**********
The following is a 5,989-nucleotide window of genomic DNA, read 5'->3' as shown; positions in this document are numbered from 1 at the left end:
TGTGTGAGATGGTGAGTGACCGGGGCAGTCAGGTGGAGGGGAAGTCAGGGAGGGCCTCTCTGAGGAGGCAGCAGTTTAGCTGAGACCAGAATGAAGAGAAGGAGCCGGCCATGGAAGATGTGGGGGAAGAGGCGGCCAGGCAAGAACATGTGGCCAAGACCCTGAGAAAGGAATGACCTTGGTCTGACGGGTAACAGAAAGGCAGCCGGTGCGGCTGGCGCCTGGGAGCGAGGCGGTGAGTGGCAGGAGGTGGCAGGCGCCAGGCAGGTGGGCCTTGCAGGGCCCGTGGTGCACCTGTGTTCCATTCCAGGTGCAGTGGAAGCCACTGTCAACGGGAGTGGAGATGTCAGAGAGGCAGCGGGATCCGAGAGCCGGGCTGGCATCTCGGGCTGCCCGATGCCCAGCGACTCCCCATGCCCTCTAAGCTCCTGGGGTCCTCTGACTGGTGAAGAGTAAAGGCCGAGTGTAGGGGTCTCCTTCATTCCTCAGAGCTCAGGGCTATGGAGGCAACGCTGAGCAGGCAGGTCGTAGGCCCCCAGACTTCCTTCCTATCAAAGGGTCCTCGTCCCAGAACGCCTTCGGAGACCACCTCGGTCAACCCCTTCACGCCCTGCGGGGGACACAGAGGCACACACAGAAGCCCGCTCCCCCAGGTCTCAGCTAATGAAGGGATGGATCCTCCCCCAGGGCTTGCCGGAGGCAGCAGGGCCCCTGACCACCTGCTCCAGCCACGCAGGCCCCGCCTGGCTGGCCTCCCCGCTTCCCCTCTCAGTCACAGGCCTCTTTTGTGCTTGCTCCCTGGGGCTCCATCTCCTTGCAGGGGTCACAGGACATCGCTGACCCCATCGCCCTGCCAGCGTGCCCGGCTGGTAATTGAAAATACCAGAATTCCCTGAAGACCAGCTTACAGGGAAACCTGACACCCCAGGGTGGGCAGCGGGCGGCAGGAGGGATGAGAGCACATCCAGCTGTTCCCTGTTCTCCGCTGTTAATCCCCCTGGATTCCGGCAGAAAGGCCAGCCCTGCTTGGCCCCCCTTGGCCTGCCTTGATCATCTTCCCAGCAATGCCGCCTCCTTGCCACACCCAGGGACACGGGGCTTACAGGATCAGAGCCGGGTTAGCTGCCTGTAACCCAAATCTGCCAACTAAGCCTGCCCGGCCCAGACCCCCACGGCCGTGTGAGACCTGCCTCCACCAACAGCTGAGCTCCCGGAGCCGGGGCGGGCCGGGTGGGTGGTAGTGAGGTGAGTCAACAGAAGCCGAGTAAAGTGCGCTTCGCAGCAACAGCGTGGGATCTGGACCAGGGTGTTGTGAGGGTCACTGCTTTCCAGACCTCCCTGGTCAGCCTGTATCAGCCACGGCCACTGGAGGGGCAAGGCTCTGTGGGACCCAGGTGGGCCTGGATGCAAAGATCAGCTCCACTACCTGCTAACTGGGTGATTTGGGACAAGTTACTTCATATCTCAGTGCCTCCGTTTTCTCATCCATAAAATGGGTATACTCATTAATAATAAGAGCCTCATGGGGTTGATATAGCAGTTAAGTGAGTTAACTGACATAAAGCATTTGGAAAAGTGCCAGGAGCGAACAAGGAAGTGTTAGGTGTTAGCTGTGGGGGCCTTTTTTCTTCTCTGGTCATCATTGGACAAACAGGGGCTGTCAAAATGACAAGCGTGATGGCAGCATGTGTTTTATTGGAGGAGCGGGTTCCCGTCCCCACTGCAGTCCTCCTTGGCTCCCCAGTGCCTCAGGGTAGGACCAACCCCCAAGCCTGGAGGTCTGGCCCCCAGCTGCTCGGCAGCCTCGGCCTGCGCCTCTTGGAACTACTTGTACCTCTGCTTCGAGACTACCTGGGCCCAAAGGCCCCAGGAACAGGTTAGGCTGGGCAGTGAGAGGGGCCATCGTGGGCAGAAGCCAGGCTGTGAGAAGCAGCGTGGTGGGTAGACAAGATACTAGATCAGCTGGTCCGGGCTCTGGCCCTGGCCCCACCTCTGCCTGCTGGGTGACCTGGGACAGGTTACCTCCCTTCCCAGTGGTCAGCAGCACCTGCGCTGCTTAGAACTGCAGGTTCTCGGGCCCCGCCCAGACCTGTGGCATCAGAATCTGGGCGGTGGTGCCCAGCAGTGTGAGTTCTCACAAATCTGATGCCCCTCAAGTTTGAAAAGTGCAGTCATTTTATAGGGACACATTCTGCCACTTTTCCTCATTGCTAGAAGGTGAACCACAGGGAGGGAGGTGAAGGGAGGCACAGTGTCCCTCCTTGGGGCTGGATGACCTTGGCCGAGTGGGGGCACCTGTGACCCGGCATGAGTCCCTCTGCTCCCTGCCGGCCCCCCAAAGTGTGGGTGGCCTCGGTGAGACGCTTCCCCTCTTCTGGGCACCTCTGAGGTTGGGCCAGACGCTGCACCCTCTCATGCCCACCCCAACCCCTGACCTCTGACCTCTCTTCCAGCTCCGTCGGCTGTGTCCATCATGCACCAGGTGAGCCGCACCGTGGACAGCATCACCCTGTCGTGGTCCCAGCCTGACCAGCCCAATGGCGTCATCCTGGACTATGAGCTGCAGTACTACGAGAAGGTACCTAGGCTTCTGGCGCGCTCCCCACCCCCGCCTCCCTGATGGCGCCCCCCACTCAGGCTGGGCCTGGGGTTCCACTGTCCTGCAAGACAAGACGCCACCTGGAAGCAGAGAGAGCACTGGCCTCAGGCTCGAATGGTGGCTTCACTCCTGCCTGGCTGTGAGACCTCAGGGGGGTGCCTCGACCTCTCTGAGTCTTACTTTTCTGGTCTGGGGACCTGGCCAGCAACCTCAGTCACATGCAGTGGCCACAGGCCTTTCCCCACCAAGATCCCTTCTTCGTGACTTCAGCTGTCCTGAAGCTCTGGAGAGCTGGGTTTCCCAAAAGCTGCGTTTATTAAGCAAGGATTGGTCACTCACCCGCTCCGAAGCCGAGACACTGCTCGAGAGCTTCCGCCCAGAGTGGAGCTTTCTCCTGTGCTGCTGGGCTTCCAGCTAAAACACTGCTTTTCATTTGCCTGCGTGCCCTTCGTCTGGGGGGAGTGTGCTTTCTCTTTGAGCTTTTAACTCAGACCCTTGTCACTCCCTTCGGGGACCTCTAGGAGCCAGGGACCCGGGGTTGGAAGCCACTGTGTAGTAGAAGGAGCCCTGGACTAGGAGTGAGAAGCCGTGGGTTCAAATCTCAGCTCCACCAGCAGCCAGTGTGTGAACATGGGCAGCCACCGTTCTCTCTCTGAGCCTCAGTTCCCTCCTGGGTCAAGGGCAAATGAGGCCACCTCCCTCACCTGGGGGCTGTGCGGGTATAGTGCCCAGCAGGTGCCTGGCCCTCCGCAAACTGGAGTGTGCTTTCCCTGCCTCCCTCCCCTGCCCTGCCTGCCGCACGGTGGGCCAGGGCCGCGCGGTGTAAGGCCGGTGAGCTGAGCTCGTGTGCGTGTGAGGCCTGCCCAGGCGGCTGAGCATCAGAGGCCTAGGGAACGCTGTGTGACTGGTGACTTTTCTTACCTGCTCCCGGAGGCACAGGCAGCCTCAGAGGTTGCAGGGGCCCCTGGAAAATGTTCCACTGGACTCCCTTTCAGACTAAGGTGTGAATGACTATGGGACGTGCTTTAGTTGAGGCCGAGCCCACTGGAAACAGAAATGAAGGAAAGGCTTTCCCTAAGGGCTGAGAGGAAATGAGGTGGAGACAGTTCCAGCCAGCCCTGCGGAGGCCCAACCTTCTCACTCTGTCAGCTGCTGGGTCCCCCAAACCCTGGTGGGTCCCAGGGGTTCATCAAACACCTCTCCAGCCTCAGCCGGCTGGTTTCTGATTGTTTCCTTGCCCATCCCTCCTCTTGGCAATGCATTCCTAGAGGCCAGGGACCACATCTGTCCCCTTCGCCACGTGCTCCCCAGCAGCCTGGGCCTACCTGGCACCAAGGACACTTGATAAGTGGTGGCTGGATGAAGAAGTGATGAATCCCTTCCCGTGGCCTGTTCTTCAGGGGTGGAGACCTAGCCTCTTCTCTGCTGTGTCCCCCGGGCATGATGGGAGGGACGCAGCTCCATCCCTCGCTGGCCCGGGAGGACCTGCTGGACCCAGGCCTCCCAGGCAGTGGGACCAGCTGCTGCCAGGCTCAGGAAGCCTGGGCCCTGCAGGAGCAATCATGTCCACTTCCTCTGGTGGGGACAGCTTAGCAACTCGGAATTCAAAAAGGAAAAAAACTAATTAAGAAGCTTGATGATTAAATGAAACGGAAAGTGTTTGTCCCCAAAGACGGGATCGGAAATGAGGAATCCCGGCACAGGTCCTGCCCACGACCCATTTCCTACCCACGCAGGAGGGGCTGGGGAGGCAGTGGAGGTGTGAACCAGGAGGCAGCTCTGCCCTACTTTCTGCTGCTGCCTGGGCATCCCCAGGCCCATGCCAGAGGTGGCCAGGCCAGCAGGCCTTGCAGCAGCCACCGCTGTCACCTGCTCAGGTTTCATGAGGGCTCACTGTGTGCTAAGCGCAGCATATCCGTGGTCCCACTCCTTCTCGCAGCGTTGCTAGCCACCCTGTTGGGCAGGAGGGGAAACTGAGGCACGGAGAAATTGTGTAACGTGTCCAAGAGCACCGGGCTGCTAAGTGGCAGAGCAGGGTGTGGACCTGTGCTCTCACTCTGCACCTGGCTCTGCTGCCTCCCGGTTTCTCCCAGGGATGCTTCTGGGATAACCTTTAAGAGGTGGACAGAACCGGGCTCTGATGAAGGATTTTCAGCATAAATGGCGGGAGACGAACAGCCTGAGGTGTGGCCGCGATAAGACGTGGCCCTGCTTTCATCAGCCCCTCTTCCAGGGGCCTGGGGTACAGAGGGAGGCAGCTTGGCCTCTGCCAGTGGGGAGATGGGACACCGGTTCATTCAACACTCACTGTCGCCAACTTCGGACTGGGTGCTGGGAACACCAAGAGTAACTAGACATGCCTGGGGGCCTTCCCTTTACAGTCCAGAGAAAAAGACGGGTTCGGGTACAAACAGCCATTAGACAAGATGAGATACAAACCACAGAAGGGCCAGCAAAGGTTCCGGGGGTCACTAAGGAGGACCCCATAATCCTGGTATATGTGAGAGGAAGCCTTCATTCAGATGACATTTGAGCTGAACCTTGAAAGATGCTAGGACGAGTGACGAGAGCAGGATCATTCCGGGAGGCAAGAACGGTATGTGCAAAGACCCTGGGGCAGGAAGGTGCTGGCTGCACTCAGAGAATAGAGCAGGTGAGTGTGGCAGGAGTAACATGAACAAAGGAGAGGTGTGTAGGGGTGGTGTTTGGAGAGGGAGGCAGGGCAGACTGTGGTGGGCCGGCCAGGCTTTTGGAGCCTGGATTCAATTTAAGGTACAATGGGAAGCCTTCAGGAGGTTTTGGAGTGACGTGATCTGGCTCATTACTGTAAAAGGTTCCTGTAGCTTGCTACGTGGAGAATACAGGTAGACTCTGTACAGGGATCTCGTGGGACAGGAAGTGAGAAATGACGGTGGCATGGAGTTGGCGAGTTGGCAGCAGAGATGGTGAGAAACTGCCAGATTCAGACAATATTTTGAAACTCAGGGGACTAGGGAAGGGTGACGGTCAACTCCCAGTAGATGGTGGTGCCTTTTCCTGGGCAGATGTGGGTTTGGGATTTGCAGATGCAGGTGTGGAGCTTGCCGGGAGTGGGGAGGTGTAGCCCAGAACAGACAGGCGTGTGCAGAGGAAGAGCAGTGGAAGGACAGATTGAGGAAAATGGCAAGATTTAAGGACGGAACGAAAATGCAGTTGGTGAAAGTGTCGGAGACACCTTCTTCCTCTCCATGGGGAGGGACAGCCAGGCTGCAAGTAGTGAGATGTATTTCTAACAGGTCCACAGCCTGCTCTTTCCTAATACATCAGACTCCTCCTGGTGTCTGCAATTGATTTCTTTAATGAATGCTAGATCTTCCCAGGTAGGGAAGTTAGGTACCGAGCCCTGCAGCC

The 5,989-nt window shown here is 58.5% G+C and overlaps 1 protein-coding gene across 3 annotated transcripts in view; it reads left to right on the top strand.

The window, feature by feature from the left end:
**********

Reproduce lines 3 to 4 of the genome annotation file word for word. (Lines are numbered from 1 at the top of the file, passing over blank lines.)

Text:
The 5,989-nt window shown here is 58.5% G+C and overlaps 1 protein-coding gene across 3 annotated transcripts in view; it reads left to right on the top strand.

The window, feature by feature from the left end: